Then he took his finger off the end and pressed the plunger all the way in. Now he replaced his finger over the end and tried to pull on the plunger drawing a vacuum against his finger. He recommended that we try it and feel how the force seems to plateau out at some peak value as the plunger is pulled beyond a point, in this case about half way out. He asked if we could explain this. The situation was not exactly the reverse of the case of compression. Some of us guessed that the force was not due to a suction of the gas inside the syringe chamber as much as it was the pressure of the atmosphere pushing on the piston from outside. Once the air inside had expanded to the point of not exerting any pressure from within the force of the air on the outside took over. This force depended on the atmospheric pressure and the area of the piston, both of which are constants. Neat. Larry outlined an experiment where he mounted a sealed syringe vertically with the plunger down. He attached a weight hanger to the syringe handle and added masses until the plunger moved at a constant speed pulling the plunger out. By measuring the area of the syringe plunger and the weight of the masses he could determine the pressure of the atmosphere.
Mike Kash adjourned the meeting. Submitted by Art Schmidt
Remember that at the Northwestern meeting we will be asking for nominations for the John Rush Award that is given out at the June meeting. The John Rush award is given to one of our members for exciting ideas and 'phun' contributions to the group. John taught for many years at Eisenhower High School in Blue Island, and coined the word 'pneumenon', a new phenomena that you haven't experienced. On the first day of class John would show his students a strange contraption and challenged them to discover what it was. Please bring suggestions. Thanks.
For any information regarding ISPP contact Gerry Lietz at DePaul University, Physics Department, 2219 N. Kenmore Chi. IL 60614 phone: 773-325-7333 e-mail email@example.com. ISPP home page: http://condor.depaul.edu/~glietz/ispp/ispp.html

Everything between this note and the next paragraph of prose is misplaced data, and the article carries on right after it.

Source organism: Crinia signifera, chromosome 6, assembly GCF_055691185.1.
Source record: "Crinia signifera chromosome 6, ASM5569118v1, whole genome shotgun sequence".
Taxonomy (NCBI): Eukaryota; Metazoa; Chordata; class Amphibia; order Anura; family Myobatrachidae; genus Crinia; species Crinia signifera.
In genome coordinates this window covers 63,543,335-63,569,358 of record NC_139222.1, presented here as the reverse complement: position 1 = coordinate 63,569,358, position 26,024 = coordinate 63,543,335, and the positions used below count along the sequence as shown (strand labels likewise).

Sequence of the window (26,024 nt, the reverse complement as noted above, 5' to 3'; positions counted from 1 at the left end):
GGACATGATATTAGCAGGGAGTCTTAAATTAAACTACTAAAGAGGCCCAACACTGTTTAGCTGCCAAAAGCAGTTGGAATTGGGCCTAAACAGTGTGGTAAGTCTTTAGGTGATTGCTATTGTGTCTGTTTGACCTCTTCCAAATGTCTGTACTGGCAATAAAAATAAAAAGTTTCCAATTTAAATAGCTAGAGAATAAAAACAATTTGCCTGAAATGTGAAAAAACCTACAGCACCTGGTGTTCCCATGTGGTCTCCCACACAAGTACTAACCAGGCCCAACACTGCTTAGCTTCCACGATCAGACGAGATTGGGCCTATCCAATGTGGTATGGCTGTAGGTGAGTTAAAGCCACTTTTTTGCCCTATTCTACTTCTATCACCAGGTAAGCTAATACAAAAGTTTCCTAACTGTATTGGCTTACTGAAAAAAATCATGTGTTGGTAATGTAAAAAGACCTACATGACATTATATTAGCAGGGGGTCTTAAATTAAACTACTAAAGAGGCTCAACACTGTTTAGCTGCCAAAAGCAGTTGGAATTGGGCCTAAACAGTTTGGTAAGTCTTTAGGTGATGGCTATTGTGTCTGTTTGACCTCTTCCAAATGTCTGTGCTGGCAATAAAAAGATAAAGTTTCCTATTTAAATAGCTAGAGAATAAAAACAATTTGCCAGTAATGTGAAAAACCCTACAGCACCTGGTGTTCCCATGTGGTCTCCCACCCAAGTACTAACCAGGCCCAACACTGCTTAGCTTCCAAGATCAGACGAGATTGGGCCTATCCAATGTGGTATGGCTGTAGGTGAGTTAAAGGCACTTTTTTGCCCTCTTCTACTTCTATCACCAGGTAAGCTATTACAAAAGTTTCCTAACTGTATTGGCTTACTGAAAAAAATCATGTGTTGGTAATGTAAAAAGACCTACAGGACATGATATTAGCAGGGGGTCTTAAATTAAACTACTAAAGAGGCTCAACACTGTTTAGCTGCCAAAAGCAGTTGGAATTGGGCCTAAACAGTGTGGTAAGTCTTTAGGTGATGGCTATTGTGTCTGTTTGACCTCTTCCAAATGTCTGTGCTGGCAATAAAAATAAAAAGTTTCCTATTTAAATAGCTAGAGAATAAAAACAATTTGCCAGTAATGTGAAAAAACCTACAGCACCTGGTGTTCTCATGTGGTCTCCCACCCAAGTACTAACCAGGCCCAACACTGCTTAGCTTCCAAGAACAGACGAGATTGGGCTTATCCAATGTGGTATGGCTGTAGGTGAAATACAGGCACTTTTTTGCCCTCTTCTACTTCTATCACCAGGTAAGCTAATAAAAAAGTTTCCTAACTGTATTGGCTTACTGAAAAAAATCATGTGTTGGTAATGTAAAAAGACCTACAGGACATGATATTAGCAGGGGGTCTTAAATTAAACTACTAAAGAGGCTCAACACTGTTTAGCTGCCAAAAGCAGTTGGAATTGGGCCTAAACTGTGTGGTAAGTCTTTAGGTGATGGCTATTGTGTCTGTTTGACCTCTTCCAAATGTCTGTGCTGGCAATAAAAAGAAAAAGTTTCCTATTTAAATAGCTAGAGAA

Local Job Openings:
*Bolingbrook High School
honors/AP physics opening for 2006-07 school year
*Evanston High School
looking to fill a full-time physics/chem/bio position
*Glenbard West High School
Full Time Physics Position starting 2006-2007 Year
*Jacobs High School
hiring 3 physics teachers for the 2006-07 year!
*Libertyville High School
looking to fill a part-time (3/5) physics position for 2006-07
*Part Time Physics Position at Chicagoland Jewish High School
*Physics Teacher Opening at Walter Payton College Prep
Full time physics teacher/ AP physics teacher
*York High School
full-time position to teach honors & regular level physics
BRING FRIENDS BRING IDEAS ! ! SEE YOU THERE ! ! !
Art Schmidt (847) 491-7477 Mike Kash Earl Zwicker
Pete Insley Earl Swallow Paul Dolan/Joe Hemanek
Tom Senior Ann Brandon Roy Coleman
Debbie Lojkutz/Erik Jergns Van Bistrow/ Dennis Gordon Kevin McCarron
Gerry Lietz/John Milton Gordon Ramsey Ruth Goehmann
During 2005 - 06
Coordinators: Paul Dolan
ISPP Authors: Art Schmidt Data Base Managers: Roy Coleman
John Milton Earl Zwicker
Photographers: Paul Dolan Treasurers: Ann Brandon
Art Schmidt Peter Insley
Special Events Committee:
Physics Day - Ann Bradon, Roy Coleman, (Co-Chairs)
John Rush Award - Debbie Lojkutz (chair), Eileen Wild, Nate Unterman, Bill Blunk (ex-officio)
Harald Jensen Award - Keith Bellof (chair), Martha Lietz, Ann Brandon
Annual Tri - Physics Meeting - Evan Richards, Matt Lowry, Gerry Lietz
New Member Committee - Kevin McCarron (coordinator), Ann Brandon, Pete Insley, John Milton
National Bridge Building Committee - Carlo Segre